Research lectures, seminars and events
The events listed in this area are research seminars, workshops and lectures hosted by Durham University departments and research institutes. If you are not a member of the University, but wish to enquire about attending one of the events please contact the organiser or host department.
|October 2020||December 2020|
Events for 27 November 2020
Singularity structure of scattering amplitudes is as intricate as it is inscrutable. Work in this area over the recent years has been hinting at an existence of a â€œscalar productâ€ between Feynman integrals, which would tell us how to characterize their analytic behavior. In this talk I will explain how to formulate this notion using the tools of intersection theory as well as review its theoretical and practical applications.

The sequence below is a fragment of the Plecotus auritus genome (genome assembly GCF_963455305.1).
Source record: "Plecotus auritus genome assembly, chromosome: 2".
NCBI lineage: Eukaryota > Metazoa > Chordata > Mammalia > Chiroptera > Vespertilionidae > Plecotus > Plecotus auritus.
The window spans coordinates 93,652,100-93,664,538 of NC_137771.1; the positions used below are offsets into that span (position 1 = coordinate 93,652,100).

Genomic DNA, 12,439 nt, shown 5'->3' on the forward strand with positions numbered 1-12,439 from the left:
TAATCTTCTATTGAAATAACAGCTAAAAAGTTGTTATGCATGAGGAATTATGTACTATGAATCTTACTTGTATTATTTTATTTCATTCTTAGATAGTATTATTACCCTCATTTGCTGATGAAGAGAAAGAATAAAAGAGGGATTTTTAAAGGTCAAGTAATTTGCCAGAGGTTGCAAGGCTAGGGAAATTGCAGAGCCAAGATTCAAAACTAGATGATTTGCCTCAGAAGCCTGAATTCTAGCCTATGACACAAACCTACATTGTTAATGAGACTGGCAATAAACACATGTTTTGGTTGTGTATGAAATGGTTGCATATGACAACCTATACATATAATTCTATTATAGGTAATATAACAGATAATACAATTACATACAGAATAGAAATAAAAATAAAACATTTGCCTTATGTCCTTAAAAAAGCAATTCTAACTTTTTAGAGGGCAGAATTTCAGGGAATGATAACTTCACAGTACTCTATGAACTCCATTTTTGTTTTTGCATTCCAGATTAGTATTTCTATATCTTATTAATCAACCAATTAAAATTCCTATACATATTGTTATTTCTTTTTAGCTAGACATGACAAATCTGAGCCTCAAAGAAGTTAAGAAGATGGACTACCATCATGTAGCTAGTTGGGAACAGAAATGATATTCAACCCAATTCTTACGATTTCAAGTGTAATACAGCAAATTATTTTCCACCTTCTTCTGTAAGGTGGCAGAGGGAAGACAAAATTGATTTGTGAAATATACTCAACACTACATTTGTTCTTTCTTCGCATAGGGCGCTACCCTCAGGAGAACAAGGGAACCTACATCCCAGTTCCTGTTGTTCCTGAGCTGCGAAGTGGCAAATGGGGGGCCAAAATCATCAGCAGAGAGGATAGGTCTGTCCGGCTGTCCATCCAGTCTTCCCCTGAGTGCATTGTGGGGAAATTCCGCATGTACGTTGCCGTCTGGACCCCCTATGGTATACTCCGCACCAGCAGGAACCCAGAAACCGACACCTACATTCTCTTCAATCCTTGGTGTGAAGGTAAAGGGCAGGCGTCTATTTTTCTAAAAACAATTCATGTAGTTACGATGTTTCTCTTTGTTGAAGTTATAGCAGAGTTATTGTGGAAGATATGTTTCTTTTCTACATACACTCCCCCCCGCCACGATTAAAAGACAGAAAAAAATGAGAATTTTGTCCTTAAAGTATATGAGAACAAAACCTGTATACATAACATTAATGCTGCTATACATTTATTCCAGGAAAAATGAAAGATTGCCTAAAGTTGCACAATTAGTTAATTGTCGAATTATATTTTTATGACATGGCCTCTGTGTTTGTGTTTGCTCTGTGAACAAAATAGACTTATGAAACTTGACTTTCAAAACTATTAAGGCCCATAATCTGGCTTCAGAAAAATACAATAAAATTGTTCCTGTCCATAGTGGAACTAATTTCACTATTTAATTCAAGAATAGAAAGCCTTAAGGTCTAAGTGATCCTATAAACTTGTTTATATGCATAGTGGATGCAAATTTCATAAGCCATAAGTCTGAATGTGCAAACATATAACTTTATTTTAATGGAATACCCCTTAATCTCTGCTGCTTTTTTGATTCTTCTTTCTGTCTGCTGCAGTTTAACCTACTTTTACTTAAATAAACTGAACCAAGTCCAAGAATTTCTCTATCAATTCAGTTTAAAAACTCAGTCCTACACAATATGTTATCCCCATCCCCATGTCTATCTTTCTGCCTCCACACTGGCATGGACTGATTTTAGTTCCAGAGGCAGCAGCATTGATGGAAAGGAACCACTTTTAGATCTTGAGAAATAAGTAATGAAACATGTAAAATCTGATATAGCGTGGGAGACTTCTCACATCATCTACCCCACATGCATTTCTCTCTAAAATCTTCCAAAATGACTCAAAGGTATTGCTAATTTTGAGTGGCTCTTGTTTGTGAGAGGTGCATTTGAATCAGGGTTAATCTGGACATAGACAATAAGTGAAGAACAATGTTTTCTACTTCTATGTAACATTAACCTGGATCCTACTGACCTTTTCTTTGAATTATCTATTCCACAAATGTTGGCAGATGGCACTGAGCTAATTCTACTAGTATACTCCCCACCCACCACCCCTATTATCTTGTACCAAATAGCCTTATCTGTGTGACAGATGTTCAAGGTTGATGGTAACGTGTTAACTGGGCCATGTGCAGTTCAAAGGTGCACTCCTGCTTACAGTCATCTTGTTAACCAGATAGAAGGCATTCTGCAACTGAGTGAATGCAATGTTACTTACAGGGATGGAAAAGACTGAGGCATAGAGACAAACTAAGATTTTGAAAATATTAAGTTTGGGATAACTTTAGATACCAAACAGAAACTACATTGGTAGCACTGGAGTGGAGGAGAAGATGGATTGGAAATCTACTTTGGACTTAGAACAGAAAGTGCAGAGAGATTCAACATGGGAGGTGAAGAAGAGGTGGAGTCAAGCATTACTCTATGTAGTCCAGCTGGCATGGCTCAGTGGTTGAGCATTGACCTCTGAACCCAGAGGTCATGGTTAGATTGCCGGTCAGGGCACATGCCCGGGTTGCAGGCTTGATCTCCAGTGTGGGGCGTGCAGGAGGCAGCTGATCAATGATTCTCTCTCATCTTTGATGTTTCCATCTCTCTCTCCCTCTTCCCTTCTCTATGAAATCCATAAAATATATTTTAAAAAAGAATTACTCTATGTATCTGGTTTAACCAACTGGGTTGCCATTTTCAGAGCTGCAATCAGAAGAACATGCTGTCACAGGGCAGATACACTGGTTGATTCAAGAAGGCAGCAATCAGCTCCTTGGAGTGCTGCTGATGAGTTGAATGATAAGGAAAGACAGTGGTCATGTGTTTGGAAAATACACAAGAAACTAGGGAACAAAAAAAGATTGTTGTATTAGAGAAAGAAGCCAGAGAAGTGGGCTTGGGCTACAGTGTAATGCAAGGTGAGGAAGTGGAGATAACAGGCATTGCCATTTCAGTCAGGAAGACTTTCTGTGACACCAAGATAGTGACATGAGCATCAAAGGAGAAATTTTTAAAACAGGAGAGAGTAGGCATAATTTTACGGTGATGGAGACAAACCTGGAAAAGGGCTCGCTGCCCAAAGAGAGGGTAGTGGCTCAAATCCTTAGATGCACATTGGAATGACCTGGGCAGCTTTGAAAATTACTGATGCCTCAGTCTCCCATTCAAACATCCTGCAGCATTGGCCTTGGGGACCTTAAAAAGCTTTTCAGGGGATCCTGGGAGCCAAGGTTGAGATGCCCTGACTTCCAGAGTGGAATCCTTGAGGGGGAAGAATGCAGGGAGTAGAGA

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We will discuss the contact process, a model for the spread of an infection in a population, on random graph models in which the degree distribution is a power law. In such graphs, the contact process exhibits metastable behavior (that is, the infection stays active for a very long time) even if the infection rate is close to zero. We will focus on two such random graph models: the configuration model and random hyperbolic graphs. In both these cases, we discuss aspects of the behavior of the process, including the distribution of the extinction time of the infection and the density of infected vertices in typical times of activity. We show in particular that the critical exponent of this density, as the infection rate is taken to zero, is the same for both random graph models, suggesting some universality phenomenon. We will touch on joint work with Amitai Linker, Dieter Mitsche, Thomas Mountford, Jean-Christophe Mourrat, Bruno Schapira and Qiang Yao.
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